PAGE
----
A Spreading Campaign
A campaign of systematic killings gathered gradually in strength through the early months of 2009.
Militia attacks on men who look "effeminate," or who are shadowed by suspicion of engaging in same-sex relations, have been an intermittent aspect of the murderous climate in Iraq for at least five years. Yet the people we interviewed testified to a radically new intensity to these attacks this year-an expanded scope and reach of killings, and a monitory public purpose: to enforce "morality," or a brutal perversion of it, through murder.
Idris is 35 and a friend of Hamid. He has relationships with other men but also has a wife and children. He told us in April:
We've been hearing about this, about gay men being killed, for more than a month. It's like background noise now, every day. The stories started spreading in February about this campaign against gay people by the Mahdi Army: everyone was talking about it, I was hearing about it from my straight friends. In a coffee shop in Karada they were talking about it; on the streets in Harithiya they were talking about it. I didn't worry at first. My friends and I, we look extremely masculine, there is nothing visibly "feminine" about us. None of us ever, ever believed this would happen to us. But then at the end of March we heard on the street that 30men had been killed already.
Bilal, 27 years old, a street salesman in the Karada neighborhood of Baghdad, says that he first sensed an atmosphere of mounting danger when "A friend of mine was killed three months ago."
He was very public, everybody knew he was gay. His family said his killers made a CD of how he was killed-they filmed it. They slaughtered him; they cut his throat. His family did not want to talk about it. And now they are killing people right and left in Shaab and al-Thawra. We heard 11 men were burned alive in al-Thawra. Everyone is talking about the numbers of people killed. And they just keep rising.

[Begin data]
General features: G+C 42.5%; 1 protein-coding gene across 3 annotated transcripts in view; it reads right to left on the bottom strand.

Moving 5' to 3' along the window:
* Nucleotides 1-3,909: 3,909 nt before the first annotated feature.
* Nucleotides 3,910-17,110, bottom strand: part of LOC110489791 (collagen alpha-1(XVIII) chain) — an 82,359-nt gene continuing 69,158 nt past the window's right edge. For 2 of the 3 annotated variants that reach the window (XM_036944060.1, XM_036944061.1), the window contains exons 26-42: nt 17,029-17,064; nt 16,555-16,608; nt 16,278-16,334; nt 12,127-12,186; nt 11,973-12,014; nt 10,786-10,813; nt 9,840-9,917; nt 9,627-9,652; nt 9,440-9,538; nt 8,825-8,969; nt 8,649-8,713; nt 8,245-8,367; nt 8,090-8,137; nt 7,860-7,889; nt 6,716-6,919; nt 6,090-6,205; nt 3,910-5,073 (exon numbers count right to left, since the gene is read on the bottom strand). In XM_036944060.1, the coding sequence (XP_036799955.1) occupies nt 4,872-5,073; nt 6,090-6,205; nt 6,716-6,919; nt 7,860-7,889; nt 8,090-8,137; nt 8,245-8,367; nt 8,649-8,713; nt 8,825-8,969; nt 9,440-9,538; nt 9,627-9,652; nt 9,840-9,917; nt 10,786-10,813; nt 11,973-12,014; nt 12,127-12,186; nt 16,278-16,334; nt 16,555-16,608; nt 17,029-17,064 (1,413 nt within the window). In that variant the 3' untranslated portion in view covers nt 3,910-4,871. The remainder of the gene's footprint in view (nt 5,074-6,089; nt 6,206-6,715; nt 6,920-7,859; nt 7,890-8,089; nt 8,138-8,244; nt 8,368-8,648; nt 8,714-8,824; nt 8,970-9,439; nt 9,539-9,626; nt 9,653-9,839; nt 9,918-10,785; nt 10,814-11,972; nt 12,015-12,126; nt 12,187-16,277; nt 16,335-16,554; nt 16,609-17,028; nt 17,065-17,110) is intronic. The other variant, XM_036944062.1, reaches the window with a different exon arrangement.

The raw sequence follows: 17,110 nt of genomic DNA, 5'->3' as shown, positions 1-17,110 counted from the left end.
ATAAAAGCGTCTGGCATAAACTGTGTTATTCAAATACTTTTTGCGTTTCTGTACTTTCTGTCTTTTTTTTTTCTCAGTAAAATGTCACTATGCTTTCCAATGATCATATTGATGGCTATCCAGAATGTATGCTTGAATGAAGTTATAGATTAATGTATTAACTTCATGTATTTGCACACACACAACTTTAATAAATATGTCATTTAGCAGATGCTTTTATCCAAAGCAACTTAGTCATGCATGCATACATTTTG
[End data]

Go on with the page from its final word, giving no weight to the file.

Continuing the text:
Hussein, 27 and from the Mansour district of Baghdad, told us that, through the first months of the year, the violence metastasized from target to target, running through a roster of supposed signs of nonconformity. First "they went after people with long hair, so people got short haircuts right and left. A friend of mine was threatened: he had long hair: he lived in a Shi'a neighborhood, Abu Chir, next to Dora. Someone told him on the street that he had to cut his hair or they would cut off his head."
Then people started gossiping, saying, there are guys who wear sanitary pads to make their asses look bubblier-so anybody with tight jeans was a target. And then you heard that tight T-shirts meant you were a member of the third sex.
Everyone killed in the first period was in Shi'a neighborhoods-Hurriya, al-Bada', Sadr City. But not anymore. For instance, three days ago in my neighborhood, Hayy al-Jami'a, they found the body of a gay man who was decapitated. The common talk about him in the neighborhood had always been that he was gay. And this story spread like wildfire. It's a Sunni district. But the way they operate now is, it seems, they go into a neighborhood, kidnap someone, take him to Sadr City, and torture and kill him. And then they dump the body in Sadr City, or back where he lived.
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